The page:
If – like 42 per cent of people in the UK – you’re not changing your toothbrush or toothbrush head as often as you need to, you’re most likely not getting what you need out of your daily dental efforts.
Teeth-brushing might not be the most glamorous part of your beauty routine – but it might just be one of the most important. In fact, it’s said that we’re more concerned about our oral hygiene than ever – with nearly 12 million of us switching to an electric toothbrush in the last five years (in pursuit of the pearliest whites, no doubt).
But whether you’ve invested in the latest dental tech or not (though if you fall in the latter category, today’s top electric toothbrushes are proven to be far more nifty at keeping gum disease and other problems at bay), there’s one key part of our tooth-brushing routine that we tend to forget.
So how often should we really be changing our toothbrush? Experts at the Oral Health Foundation say that we should be doing so every three months, or we risk damaging our gums and not actually cleaning the teeth properly.
If the bristles on your toothbrush are splayed and worn, it’s definitely time to switch it out. And if you’re noticing this even before the three-month mark is up, you’ll need to hotfoot it to Boots stat – since you’re not going to be cleaning your teeth properly with botched bristles.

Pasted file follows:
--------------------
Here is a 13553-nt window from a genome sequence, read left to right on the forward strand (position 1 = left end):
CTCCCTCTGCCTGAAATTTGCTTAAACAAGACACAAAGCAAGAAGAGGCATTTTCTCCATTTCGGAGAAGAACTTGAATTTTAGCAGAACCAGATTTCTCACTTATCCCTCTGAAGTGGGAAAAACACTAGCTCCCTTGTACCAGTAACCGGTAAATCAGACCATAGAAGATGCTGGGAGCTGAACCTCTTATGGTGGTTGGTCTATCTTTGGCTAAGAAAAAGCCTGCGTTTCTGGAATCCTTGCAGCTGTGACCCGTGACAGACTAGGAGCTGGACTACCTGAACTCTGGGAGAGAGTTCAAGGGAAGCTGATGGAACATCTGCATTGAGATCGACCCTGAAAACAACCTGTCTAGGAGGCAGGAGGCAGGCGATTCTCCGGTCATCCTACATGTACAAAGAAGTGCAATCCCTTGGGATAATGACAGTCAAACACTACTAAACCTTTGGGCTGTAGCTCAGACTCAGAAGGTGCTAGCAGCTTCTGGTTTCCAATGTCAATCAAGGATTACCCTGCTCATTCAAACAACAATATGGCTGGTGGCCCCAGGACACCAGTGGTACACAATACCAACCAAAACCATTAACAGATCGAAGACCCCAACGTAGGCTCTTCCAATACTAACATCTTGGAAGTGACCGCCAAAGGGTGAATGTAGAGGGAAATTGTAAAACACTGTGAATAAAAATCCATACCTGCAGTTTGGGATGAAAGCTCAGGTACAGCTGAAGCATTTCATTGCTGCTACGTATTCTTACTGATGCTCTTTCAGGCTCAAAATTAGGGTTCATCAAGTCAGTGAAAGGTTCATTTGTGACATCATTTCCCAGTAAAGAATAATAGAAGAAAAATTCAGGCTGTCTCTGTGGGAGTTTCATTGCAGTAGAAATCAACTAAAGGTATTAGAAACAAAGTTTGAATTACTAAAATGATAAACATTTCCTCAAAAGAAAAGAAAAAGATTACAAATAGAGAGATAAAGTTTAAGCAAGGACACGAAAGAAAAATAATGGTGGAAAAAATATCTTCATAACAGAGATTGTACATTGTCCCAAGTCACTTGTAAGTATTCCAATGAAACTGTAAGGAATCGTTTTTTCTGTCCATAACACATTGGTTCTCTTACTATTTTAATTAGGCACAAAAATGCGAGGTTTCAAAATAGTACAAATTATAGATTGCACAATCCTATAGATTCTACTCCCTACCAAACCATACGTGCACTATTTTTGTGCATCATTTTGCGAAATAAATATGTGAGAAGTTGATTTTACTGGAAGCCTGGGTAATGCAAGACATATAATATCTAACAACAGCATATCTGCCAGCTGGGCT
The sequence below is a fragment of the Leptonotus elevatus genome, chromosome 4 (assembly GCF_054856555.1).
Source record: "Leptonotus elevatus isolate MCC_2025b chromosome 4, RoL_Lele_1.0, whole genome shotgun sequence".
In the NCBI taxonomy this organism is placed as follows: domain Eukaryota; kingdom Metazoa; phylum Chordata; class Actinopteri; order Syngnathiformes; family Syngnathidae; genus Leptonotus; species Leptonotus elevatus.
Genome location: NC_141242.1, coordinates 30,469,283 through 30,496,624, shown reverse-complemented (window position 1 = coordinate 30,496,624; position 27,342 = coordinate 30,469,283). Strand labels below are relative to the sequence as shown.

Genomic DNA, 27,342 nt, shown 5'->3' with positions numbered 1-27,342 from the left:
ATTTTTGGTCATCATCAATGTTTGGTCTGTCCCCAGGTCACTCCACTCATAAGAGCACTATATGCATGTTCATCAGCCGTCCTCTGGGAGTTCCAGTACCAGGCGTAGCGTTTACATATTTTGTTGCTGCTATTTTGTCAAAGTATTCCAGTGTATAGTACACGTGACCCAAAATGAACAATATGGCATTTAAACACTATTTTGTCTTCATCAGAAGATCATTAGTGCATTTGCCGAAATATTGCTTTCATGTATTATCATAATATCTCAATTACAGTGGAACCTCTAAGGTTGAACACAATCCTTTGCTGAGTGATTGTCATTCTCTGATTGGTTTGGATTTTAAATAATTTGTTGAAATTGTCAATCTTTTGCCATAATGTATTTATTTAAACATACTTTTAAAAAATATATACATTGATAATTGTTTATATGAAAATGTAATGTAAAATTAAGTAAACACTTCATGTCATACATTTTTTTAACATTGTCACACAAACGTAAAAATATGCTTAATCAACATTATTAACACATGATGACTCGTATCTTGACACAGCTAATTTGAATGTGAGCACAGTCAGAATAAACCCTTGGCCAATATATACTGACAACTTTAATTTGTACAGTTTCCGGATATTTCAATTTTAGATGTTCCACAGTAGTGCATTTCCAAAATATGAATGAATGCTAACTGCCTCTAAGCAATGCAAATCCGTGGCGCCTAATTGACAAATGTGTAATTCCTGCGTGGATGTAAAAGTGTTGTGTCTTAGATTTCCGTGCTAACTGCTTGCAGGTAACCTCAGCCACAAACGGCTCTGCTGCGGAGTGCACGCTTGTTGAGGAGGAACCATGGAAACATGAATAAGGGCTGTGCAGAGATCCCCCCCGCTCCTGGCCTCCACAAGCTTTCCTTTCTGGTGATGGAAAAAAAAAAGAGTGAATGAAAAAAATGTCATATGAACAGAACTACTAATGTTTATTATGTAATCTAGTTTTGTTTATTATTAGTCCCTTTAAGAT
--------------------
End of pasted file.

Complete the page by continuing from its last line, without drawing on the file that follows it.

The best electric toothbrushes on the market right now for your pearliest whites and healthiest gums yet
Many of us missed our usual dental checkups for the majority of the past year thanks to the pandemic, though hopefully, attitudes towards our home routines are changing.
And since studies suggest that brushing your teeth regularly and properly can help you out neurologically (gum disease can speed up mental decline by six times) and reduce the risk of cardiovascular disease and pneumonia, we’d say getting it right is pretty important.
Want to know what else you can do to up your teeth-cleaning game? Get yourself a good fluoride toothpaste, use gentle circular movements and don’t forget to floss. Even better, check out our dentist-approved 5-step guide – flossing comes before brushing, you say?